Although today marks the third day of the new year, it is the first business day for most people. Why do we care that 1 January marks the beginning of a new year? After all, in most respects, 31 December is little different than 1 January. Yet, for most of us, the new year is a big deal. Ray Norris (@RayPNorris), a British–Australian astronomer with CSIRO Astronomy and Space Science, and Kay Owens, a lecturer in the School of Teacher Education at Charles Sturt University, assert our fascination with time has to do with our desire for order. They explain, “We’re creatures of habit, routine and organization.”
This fascination was probably ingrained long before any homo species arose. Journalist Alexa Lardieri (@arlardieri) reports, “A  study from Northwestern University revealed that animals can judge time. The study, published in the journal Nature Neuroscience, is ‘one of the most convincing experiments’ to show that animals understand time. … During the test, a mouse ran on a physical treadmill in a virtual reality environment. The mouse then learned to run down a hallway to a door, and after six seconds, the door opened and the mouse continued on to collect its reward. After several sessions like this, researchers made the door invisible in the virtual reality environment. The mouse still ran to where the door used to appear and still waited six seconds before running down the track to receive its reward.”
At some point in pre-history, humanoids began having a deeper understanding of the passage of time beyond day (light from the sun) and night (lit by phases of the moon). That understanding produced an appreciation for keeping a calendar. Norris and Owens explain, “We take calendars, and the way we use them to keep track of our lives, for granted.” They go on to ask, “Where did these allotments of time that are such a crucial part of how our society functions actually come from?” They believe humans’ first understanding of a longer passage of time (a month) began by observing the moon. They write, “The changing appearance of the moon in the night sky is one obvious marker of the passage of time. At the start of its cycle (‘new moon’) the moon lies directly between the sun and Earth and we can’t see its illuminated face. As the moon moves in its orbit, we see a crescent. The crescent grows over a period of nights until the entire face can be seen — when it becomes a ‘full moon’. The face then wanes until, once again, it can’t be seen from Earth. This cycle is called a ‘lunation’ and it formed the basic unit (month = moon-th!) of many early calendars. A lunation takes an average of 29.53 days.”
You can already begin to see a problem. The sun doesn’t much care about half-days as it orbited by the earth. Rounding down to 29 days or up to 30 days, quickly puts a lunar calendar out of sync. As a result, many lunar calendars alternated giving some months 29 days and others 30 days. Such a system still results in out-of-synch calendars on a regular basis. These problems led to the development of the solar calendar — the time it takes for the Earth to make one complete orbit around the sun. We obviously call this orbital cycle a year. One of the benefits of the solar calendar was that it could help determine when the solstices and equinoxes would occur. Norris and Owens explain, “Early astronomers used solstices (when the sun is at its furthest from the equator) and equinoxes (when the sun crosses the plane of Earth’s equator) as starting and finishing points.” Old habits, however, are hard to overcome. As a result, Norris and Owens explain, some astronomers tried to reconcile the lunar and solar calendars. They write, “Lunisolar calendars attempted to keep in sync with both the moon and the solar year. This was not an easy task, as there are about 12.368 lunations in a solar year. A lunar calendar consisting of 354 days (12 lunations) would keep in step with the moon — with some days added in from time to time — but would very soon get out of step with the year and, therefore, the seasons.” If you’re a farmer and want to know to start planting, being out of step with the seasons is not a good thing.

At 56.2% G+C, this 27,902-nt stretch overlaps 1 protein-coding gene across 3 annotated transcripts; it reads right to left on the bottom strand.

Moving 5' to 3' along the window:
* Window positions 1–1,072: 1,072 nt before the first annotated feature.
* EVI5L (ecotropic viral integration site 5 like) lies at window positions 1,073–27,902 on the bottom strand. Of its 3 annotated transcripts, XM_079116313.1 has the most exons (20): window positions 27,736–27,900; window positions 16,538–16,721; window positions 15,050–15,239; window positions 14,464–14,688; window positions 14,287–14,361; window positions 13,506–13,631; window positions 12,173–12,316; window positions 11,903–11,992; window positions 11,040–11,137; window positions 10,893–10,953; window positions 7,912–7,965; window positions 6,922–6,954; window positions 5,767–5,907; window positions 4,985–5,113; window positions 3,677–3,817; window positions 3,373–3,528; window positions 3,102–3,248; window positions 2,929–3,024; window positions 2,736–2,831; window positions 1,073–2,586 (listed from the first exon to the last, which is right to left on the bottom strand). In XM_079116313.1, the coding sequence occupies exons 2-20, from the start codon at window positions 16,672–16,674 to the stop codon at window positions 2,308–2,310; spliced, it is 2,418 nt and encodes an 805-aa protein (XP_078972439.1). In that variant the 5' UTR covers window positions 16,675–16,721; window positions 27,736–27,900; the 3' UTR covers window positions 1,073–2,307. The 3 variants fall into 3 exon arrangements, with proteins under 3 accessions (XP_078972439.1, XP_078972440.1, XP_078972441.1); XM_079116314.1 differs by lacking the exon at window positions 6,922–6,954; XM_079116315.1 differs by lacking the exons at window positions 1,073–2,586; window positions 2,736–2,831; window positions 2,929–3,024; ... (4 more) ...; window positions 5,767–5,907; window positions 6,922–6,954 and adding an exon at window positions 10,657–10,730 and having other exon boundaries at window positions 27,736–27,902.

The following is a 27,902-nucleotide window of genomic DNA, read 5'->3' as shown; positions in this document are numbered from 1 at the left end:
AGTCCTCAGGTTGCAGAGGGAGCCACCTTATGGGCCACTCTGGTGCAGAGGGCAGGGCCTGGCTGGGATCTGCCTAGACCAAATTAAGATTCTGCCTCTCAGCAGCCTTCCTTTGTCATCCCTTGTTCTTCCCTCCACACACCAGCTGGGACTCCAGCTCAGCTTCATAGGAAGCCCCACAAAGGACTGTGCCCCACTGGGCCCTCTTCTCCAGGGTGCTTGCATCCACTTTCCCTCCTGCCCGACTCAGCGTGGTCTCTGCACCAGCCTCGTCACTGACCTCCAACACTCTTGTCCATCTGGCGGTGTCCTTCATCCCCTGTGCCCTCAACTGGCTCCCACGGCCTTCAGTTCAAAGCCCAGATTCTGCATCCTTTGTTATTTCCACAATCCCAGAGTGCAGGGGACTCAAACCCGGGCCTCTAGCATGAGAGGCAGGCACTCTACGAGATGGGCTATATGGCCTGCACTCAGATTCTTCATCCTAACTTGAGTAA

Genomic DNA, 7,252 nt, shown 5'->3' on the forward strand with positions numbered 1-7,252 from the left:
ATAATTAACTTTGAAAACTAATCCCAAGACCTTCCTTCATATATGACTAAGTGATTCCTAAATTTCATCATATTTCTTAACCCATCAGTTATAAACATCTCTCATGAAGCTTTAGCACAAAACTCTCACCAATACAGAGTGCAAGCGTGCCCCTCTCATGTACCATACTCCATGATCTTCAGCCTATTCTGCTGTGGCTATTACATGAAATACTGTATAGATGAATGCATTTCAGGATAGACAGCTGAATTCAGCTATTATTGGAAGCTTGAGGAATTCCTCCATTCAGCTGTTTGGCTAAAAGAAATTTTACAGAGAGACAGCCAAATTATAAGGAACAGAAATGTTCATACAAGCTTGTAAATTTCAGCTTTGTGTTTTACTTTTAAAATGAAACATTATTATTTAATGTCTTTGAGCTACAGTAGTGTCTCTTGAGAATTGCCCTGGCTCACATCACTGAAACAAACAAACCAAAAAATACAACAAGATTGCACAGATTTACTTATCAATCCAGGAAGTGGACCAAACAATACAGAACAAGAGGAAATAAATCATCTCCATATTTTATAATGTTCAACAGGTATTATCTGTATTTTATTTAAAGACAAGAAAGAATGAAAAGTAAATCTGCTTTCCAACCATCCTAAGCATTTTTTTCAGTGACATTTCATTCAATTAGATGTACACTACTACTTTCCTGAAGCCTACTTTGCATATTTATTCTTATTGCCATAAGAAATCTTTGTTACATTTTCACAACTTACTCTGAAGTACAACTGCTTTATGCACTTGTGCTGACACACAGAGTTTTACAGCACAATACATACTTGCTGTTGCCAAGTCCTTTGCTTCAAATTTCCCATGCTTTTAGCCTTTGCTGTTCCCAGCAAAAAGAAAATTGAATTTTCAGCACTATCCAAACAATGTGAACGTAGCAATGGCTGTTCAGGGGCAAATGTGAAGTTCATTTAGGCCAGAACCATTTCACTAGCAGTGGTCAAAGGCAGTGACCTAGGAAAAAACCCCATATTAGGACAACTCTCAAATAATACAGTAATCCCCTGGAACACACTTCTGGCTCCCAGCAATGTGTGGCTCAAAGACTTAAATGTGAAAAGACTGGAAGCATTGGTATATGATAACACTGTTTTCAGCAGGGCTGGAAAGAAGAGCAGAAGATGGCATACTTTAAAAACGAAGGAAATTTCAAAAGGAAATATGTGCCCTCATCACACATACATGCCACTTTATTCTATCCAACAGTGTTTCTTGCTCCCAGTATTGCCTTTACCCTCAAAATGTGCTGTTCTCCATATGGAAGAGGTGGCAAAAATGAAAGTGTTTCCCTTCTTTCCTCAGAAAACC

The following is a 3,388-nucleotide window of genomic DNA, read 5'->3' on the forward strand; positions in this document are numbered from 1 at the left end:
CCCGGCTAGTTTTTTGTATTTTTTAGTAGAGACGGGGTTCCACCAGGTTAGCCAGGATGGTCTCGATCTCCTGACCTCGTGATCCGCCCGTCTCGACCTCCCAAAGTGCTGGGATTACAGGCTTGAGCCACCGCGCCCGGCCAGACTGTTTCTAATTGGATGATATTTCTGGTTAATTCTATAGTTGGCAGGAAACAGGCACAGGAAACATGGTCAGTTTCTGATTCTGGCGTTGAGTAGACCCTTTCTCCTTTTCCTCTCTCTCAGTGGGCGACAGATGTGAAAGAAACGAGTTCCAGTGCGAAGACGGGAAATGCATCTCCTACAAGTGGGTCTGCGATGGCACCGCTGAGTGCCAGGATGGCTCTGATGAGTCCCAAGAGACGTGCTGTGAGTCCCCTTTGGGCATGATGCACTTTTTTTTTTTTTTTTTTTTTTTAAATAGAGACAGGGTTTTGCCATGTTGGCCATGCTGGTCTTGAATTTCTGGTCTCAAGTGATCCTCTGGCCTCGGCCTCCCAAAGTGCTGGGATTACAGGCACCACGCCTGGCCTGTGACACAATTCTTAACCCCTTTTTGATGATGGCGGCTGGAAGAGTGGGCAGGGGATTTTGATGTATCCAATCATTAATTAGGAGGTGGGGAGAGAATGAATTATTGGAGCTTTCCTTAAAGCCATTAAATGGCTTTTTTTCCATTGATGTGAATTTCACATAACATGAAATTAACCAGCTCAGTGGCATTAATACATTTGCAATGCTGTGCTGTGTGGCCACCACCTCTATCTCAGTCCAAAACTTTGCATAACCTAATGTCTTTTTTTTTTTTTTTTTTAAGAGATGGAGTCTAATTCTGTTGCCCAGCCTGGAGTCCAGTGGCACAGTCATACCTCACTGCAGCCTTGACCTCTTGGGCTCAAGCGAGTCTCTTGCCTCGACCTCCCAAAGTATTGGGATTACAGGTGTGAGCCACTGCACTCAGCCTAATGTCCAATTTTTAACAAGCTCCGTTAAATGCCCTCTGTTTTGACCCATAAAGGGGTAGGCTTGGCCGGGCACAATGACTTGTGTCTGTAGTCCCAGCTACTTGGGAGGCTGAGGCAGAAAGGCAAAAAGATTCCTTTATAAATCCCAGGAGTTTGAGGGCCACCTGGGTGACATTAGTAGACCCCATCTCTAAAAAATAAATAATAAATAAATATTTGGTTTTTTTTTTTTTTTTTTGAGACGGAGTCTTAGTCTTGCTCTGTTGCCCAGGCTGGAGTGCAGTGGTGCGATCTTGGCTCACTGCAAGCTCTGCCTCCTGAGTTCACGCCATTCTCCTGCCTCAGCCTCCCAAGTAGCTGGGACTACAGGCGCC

As I pointed out in my New Year’s Eve post, many historical lunar calendars started the new year in March. This start date meant it could be tied more closely to the vernal equinox (about March 21), when day and night are of equal length, marking the start of spring. Spring does seem to be a better place to start the new; however, our ancestors decided they needed more parties in the dead of winter when they are closeted inside. A celebration of the new year seemed to be just the ticket to such a celebration. We can thank Julius Caesar for the change. Journalist Borgna Brunner, explains: